16. The “civilization / barbarism” dichotomy represented a struggle between these two groups in Argentina.
  17. The man who wrote the influential essay Civilización y barbarie (Life in the Argentine Republic in the Days of the Tyrants; or, Civilization and Barbarism) is _____________.
  18. The Zapotec Indian who led Mexico from 1858-1872 was __________. This leader unified the Mexican liberals against the French, who had invaded Mexico.
  19. The Lerdo Law forced the sale of lands owned by the Catholic Church in Mexico that were not being used for religious purposes. (Some estimate that the Church owned 50% of the land in Mexico in the 1850s). This was part of a plan to put the land to use and increase the middle class.
  20. The _____________ were a group of positivist intellectuals in Mexico collectively known as ___. They served as technocrats, bureaucrats, and cabinet ministers and promoted the modernization of Mexico under the Porfirio DĂ­az regime.
  21. By the early 20th century, ____________ had become the principal market for all of the Caribbean, Mexico, and Central America. This country purchased about 30% of Latin America’s exports and this figure would continue to rise in the 20th century.
  22. “Cinco de Mayo” is the national celebration of Mexico’s independence from Spain, much like our 4th of July.
  23. In addition to being a chain of clothing stores in the USA, ________________ are nations whose small, weak mono-culture economies were easily influenced by powerful foreign influences.
  24. Most of Latin America has been densely populated and mostly urban for most of its history.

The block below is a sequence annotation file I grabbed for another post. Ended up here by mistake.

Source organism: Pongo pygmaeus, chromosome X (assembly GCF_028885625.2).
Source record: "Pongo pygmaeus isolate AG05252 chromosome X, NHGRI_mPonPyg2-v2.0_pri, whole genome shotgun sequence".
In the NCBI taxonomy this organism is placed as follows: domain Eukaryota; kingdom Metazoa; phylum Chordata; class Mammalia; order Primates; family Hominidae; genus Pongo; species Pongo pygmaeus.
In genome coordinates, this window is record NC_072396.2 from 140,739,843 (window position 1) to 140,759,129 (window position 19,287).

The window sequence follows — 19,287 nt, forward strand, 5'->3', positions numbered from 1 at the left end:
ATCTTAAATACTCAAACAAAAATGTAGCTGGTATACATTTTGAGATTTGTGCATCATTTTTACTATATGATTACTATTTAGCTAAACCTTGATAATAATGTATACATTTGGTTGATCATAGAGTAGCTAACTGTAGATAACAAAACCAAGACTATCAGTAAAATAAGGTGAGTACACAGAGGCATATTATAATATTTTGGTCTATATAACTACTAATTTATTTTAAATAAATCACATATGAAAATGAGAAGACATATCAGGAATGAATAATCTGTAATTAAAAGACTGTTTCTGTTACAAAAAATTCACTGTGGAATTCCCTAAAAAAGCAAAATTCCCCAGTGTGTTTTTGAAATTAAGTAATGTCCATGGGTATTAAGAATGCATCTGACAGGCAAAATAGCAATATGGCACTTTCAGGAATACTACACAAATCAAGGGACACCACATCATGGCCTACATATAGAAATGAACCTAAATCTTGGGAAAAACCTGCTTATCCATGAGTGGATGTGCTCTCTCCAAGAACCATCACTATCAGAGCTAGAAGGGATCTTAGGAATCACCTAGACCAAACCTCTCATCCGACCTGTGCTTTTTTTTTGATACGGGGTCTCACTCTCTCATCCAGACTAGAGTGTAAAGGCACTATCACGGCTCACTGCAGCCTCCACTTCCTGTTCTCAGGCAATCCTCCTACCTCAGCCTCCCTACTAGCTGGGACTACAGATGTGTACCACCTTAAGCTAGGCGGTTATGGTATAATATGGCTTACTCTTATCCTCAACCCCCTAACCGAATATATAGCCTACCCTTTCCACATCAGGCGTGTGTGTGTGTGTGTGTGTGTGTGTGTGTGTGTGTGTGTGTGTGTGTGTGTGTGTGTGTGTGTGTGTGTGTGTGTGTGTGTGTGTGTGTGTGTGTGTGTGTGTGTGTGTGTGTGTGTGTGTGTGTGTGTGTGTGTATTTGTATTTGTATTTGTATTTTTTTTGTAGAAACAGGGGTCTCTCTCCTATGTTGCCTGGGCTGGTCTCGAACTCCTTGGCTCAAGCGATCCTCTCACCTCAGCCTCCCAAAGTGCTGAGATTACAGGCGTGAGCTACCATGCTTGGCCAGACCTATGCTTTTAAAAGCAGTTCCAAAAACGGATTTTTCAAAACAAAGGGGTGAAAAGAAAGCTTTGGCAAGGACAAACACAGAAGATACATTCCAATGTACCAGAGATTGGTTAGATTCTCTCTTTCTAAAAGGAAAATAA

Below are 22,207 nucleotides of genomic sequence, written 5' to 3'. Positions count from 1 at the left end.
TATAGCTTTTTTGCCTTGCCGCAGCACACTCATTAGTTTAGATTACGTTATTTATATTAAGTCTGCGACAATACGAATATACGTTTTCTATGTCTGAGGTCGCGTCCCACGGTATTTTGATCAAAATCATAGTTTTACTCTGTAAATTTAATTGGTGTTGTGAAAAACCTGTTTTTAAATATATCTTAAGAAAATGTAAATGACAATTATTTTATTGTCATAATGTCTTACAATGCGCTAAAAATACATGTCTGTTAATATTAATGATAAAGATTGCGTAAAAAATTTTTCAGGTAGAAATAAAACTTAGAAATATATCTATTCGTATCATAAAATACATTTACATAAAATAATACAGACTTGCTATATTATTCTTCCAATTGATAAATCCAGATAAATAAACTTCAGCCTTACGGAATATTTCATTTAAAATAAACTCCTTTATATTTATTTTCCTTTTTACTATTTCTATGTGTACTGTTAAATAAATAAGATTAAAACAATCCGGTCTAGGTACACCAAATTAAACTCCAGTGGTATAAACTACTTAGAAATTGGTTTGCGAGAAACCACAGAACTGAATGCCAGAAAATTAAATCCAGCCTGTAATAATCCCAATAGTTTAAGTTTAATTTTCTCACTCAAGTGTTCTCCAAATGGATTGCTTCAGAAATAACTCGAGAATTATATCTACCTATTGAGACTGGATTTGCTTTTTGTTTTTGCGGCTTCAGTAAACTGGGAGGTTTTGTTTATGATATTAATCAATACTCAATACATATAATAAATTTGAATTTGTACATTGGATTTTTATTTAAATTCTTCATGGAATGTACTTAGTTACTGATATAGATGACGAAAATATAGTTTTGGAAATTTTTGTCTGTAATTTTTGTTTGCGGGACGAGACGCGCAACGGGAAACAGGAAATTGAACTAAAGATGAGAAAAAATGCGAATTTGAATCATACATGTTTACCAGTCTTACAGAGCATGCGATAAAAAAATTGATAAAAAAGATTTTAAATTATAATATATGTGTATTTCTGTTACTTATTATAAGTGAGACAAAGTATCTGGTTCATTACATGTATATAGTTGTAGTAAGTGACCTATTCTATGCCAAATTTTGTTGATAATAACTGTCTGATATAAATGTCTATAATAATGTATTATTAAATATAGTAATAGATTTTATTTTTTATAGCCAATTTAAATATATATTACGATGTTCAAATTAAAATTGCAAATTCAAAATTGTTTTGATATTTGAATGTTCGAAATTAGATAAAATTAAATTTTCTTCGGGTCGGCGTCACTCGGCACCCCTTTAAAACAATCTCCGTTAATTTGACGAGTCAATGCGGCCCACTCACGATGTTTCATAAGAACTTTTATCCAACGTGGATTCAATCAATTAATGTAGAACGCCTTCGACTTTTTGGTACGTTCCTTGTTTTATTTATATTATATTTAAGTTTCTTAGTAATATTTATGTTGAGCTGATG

25. This slogan refers to the drive to bring European immigrants to Argentina in the 19th century and to thereby “Europeanize” the nation. The population of Argentina rose from around 1.5 million to 8 million in 1914. From 1870-1914, nearly six million immigrants arrived. Half were from Italy and another quarter from Spain.
  26. The “Conquest of the Desert” (1879-1880) was a campaign that pushed the surviving indigenous peoples into harsh region of Patagonia, or annihilated those who resisted. The general who led this campaign was rewarded with the presidency in Argentina (1880-1886). The campaign opened up the plains for agricultural expansion. Who was the man who led this campaign?
  27. The “War of a Thousand Days” (Guerra de los Mil Días) was a conflict between the ________ in Colombia (1899-1902). Over 100,000 people died. The country at the time only had 3 million people, so that is a staggering number.
  28. In 1800 Brazil had the largest slave population in the world (half of its population). After abolition, Brazil witnessed a flood of European immigrants to meet their labor needs. Between 1887 and 1914, some 2.7 million immigrants—came to Brazil. They came mainly from ___________ and added even more to the already colorful cultural mosaic of the nation.
  29. Antonio Conselheiro was the leader of the Canudos revolt in Brazil (1897). This revolt serves as an illustration of the banditry and revolts in traditional rural society which are seen as a reaction to—and rejection of--the encroachment of modern, urban Brazil.
  30. The influence of Positivism is so strong in this country at the end of the 19th century that the slogan “Order and Progress” was placed on the nation’s flag (and it still appears there today).